Now on Netflix instant watch and not to be missed is director Keith Maitland’s “Tower,” one of the most memorable and gripping films of 2016.
Carefully, even meticulously, constructing a moment-by-moment chronological account of the 1966 University of Texas at Austin murders committed by Charles Whitman from the observation deck of the Main Building, Maitland’s film relies on the use of interpretive performance and rotoscope animation -- two fairly unorthodox stylistic choices in nonfiction. The approach, however, is a spellbinding display of fully human reactions to what was at the time a virtually unthinkable, unfathomable action.
Maitland focuses on those directly involved in Whitman’s crime, developing for the viewer a sense of deep identification with lawmen, casualties, and first responders. The director also deliberately avoids any psychological profiling of Whitman as deranged and monstrous antagonist, positioning the sniper behind the distant reports from his rifle that registered to witnesses as puffs of smoke along the tower’s ledge. That decision both honors the innocent people caught in the assassin’s crosshairs and heightens the sense of urgency and immediacy of the date by sharing with the audience a sense of the confusion, panic, and uncertainty that gripped the campus.
Although she was not Whitman’s initial victim, 18-year-old Claire Wilson was the first person shot from the tower. Wilson, who lost both her unborn son and her boyfriend Thomas Eckman to the killer’s bullets, could not move from the hot sidewalk where she fell, and Maitland uses her story as a key to understanding the astonishingly selfless displays of courage shown by strangers during the terrifying ordeal. Rita Starpattern, who happened upon the scene and stayed on the ground next to Wilson, held her hand and shared encouragement until John “Artly” Fox and James Love put themselves in harm’s way to move Wilson to safety.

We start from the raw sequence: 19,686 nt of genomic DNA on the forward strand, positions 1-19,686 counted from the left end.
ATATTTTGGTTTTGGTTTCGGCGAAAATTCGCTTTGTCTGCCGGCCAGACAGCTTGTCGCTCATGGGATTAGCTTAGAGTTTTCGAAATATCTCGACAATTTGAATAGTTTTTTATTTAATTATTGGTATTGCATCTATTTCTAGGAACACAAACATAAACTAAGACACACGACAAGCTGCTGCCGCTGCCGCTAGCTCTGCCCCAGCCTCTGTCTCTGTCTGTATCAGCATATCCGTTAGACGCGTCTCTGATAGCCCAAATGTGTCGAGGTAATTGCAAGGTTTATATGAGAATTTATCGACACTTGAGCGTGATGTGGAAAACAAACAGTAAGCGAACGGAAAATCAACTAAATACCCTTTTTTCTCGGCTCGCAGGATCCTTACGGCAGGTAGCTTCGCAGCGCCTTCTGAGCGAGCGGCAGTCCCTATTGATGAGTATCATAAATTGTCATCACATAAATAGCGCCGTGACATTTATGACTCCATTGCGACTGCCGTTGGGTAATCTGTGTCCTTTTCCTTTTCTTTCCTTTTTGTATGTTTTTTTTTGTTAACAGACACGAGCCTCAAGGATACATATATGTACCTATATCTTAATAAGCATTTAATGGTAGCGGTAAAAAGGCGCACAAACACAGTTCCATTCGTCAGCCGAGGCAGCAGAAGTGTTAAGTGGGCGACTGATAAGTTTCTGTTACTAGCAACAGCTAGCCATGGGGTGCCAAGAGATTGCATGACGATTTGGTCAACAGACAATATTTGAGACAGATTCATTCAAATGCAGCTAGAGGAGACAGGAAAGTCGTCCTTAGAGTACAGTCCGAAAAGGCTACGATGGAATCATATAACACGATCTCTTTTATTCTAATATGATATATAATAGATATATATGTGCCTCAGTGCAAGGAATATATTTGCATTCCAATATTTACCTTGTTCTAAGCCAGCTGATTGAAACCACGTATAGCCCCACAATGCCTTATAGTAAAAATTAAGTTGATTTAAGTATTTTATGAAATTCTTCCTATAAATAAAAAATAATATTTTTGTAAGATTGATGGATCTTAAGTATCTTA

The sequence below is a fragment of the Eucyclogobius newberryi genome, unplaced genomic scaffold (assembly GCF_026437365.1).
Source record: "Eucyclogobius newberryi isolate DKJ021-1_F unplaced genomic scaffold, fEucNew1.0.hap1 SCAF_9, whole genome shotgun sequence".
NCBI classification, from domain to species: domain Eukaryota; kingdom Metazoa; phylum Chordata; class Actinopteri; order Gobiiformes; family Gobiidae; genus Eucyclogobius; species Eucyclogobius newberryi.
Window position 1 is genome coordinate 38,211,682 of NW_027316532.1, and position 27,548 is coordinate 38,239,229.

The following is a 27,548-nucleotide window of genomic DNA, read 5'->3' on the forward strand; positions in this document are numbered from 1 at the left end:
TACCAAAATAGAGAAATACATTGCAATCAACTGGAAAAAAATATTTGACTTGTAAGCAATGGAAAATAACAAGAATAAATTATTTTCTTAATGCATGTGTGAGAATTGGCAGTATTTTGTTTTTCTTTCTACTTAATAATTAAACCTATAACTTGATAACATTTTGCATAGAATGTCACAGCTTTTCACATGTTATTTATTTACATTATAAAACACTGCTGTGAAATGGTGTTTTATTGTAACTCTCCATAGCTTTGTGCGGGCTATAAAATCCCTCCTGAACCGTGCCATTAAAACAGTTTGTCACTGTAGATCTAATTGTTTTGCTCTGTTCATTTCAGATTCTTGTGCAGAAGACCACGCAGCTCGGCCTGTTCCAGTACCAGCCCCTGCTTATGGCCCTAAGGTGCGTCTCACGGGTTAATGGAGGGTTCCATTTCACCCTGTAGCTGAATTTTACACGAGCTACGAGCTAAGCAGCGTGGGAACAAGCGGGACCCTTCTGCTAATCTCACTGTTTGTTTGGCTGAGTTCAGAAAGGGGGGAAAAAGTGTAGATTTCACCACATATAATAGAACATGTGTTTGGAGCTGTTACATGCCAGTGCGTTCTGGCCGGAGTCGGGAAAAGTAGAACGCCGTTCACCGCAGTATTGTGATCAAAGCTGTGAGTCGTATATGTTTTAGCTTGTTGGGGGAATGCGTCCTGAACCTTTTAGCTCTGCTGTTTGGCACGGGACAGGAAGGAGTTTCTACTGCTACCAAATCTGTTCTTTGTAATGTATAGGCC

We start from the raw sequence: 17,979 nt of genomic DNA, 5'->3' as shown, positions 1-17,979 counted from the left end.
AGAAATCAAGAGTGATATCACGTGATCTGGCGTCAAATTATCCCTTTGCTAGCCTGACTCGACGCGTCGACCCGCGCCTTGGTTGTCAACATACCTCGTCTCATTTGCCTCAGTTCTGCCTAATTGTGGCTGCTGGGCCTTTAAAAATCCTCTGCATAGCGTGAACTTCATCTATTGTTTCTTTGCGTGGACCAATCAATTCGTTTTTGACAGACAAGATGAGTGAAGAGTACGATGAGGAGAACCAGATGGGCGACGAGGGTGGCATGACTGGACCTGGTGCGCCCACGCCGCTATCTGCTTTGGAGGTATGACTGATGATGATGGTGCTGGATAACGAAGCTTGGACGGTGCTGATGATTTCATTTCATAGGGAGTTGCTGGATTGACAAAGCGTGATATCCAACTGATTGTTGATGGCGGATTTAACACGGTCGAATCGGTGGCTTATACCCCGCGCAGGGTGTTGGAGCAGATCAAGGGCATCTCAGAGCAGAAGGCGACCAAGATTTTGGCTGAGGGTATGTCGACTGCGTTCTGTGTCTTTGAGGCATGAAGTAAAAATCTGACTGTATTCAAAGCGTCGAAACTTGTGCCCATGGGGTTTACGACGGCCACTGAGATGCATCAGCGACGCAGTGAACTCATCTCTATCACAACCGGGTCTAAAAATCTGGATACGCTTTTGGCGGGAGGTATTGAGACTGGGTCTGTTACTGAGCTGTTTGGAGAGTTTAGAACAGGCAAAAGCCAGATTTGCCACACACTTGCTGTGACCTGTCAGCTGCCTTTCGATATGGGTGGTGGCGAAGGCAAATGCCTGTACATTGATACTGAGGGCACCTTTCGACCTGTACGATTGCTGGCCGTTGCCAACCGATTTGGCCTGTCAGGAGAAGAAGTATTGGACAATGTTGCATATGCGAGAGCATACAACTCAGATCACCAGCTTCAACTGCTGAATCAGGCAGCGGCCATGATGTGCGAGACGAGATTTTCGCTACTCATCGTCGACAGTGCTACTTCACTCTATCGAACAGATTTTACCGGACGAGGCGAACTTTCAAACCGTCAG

Maitland eventually reveals, in direct, close-up portraits, the subjects previously portrayed by actors in the animated reconstructions. These moments -- effectively withheld for maximum impact -- are startlingly concrete. Bridging past and present, the revelations and reunions cathartically pulsate as we watch the older versions of the fated cohort traverse time itself. Wilson and Fox, Aleck Hernandez Jr., officers Ramiro “Ray” Martinez and Houston McCoy, along with several others, are given the opportunity to share with us, and in some cases, each other, thoughts that might otherwise have gone unexpressed.
“Tower” is based partly on executive producer Pamela Colloff’s 2006 “Texas Monthly” oral history “96 Minutes,” and if there is anything missing from the film experience, it is the necessary omission of comprehensive coverage of all the day’s details (more than a dozen were killed and more than 30 were injured). But Maitland, like Ari Folman in “Waltz with Bashir” and others, has explored the ways in which we might arrive at truth. “Tower” expands the vocabulary we can use when thinking about the presentation of fact-based content in the movies.
In a valuable essay, Nea Ehrlich wrote about animation and the nonfiction film, saying of “Waltz with Bashir,” “Despite its stylized imagery, the film clearly signifies recognizable references that could not be documented otherwise. By referring to personal views of reality and memories, the non-mimetic imagery does not diminish the truth value of the film’s documentation because it refers to aspects of reality that cannot be directly indexed as they do not physically exist.” Ehrlich could just as easily have been writing about “Tower.”
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